Researchers at The Ottawa Hospital and the University of Ottawa discovered that a kind of kiss between cells, called trogocytosis, plays a key role in the battle between the immune system and blood cancer cells. The findings were published on April 13, in the journal Science Advances.
Trogocytosis is a phenomenon by which immune cells, such as Natural Killer (NK) cells, make close contact with another cell and steal a chunk of its membrane.
Dr. Michele Ardolino and his team discovered that when NK cells steal membranes from blood cancer cells, a protein called PD-1 comes along for the ride and puts the NK cell to sleep, shutting down their anti-cancer activity.
"NK cells are exceptional cancer killers, and we previously discovered that PD-1 prevents them from working properly. A missing piece of the puzzle is how NK cells produce PD-1, which was surprisingly hard to address. But it seems clear that tumors hijack the process to put NK cells to sleep and evade the immune system,” said Dr. Ardolino, assistant professor at the University of Ottawa.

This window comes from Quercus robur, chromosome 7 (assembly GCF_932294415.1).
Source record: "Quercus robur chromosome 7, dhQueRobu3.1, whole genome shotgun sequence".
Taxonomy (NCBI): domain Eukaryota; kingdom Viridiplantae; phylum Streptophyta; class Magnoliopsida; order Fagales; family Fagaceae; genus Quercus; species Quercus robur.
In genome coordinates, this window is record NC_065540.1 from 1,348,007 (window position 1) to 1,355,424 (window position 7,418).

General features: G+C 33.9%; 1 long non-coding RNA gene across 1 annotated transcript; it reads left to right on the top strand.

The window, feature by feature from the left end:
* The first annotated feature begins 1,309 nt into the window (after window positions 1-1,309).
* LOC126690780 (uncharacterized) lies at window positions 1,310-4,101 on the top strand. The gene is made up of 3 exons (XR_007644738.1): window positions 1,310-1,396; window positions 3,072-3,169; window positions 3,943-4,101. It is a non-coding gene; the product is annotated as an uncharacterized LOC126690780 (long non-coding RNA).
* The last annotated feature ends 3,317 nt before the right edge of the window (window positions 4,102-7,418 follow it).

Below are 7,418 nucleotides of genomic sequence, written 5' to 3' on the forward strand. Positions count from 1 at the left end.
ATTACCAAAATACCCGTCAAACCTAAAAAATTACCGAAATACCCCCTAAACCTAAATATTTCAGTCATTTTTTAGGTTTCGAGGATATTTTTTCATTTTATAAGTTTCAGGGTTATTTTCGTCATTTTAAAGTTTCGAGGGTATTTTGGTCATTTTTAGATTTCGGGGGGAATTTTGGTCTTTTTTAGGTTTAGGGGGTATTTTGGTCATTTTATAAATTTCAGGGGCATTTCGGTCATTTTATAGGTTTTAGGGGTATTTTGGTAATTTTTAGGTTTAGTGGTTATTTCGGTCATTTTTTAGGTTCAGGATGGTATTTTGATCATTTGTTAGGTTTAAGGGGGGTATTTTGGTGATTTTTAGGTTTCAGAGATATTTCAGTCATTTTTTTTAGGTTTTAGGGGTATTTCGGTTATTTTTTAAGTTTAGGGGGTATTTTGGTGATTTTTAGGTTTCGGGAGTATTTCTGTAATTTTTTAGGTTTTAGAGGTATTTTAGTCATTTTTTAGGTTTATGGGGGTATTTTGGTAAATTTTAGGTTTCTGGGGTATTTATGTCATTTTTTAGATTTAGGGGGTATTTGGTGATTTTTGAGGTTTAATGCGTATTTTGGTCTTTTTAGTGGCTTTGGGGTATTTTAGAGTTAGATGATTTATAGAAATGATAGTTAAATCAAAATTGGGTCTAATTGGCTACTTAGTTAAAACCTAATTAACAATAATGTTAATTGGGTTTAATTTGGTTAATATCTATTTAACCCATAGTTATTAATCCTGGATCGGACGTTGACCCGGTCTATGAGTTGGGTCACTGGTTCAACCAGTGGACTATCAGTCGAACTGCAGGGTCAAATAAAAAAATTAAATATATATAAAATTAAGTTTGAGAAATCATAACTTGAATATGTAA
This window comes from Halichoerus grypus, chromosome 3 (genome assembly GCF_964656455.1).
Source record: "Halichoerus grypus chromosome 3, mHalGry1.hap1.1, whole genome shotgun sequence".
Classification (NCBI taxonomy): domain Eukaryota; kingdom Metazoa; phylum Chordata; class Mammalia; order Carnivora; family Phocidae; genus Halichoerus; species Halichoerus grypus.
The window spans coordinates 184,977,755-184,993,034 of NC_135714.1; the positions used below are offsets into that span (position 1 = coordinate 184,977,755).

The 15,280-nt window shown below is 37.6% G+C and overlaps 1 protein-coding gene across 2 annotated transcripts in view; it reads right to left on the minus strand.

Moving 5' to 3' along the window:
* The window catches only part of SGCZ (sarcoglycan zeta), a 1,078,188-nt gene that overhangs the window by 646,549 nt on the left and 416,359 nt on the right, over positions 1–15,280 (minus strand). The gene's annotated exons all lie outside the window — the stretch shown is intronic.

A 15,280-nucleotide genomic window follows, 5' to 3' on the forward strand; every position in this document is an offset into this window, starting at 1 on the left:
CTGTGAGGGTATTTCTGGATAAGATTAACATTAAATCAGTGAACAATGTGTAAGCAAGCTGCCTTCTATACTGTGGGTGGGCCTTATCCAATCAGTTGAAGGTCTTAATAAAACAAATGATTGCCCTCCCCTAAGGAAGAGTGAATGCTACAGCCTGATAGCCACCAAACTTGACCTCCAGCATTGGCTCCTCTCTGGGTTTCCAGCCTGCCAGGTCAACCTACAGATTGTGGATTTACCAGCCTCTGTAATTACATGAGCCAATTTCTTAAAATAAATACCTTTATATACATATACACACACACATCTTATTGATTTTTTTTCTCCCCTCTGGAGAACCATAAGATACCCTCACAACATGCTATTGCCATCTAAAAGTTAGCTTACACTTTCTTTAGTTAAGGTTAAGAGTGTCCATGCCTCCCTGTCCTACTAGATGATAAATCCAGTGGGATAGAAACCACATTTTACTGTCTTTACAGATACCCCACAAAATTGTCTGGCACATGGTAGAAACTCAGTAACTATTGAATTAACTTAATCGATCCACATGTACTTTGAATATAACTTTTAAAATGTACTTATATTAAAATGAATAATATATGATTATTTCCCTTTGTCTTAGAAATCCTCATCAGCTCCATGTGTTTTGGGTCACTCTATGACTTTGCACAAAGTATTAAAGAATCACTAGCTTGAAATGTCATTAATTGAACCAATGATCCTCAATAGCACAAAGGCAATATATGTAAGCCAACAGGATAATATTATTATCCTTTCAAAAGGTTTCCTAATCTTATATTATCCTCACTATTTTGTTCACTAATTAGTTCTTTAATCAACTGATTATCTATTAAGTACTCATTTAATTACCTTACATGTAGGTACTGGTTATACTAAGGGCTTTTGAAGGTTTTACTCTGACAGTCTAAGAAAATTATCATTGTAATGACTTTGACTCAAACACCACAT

Drugs that block PD-1, also called PD-1 inhibitors or immune checkpoint inhibitors, are now routinely used to "wake up" the immune system and help it fight cancer cells. These drugs have significantly improved survival for people with certain kinds of skin cancer, blood cancer and lung cancer, among others.
Ardolino said their research solves a mystery about how PD-1 inhibitors work on NK cells, noting that a better understanding of this process could lead to new kinds of immunotherapy for cancer.